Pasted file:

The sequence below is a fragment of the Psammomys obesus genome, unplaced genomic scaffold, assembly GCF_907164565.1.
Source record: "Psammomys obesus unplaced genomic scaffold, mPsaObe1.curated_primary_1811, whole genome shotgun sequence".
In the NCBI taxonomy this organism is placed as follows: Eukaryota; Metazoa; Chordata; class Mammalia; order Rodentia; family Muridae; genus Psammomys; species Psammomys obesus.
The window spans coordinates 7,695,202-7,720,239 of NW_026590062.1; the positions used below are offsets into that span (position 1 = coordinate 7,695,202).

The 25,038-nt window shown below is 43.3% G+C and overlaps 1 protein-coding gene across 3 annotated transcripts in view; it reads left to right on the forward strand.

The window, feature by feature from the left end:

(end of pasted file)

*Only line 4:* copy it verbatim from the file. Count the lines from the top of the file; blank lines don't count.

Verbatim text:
The window spans coordinates 7,695,202-7,720,239 of NW_026590062.1; the positions used below are offsets into that span (position 1 = coordinate 7,695,202).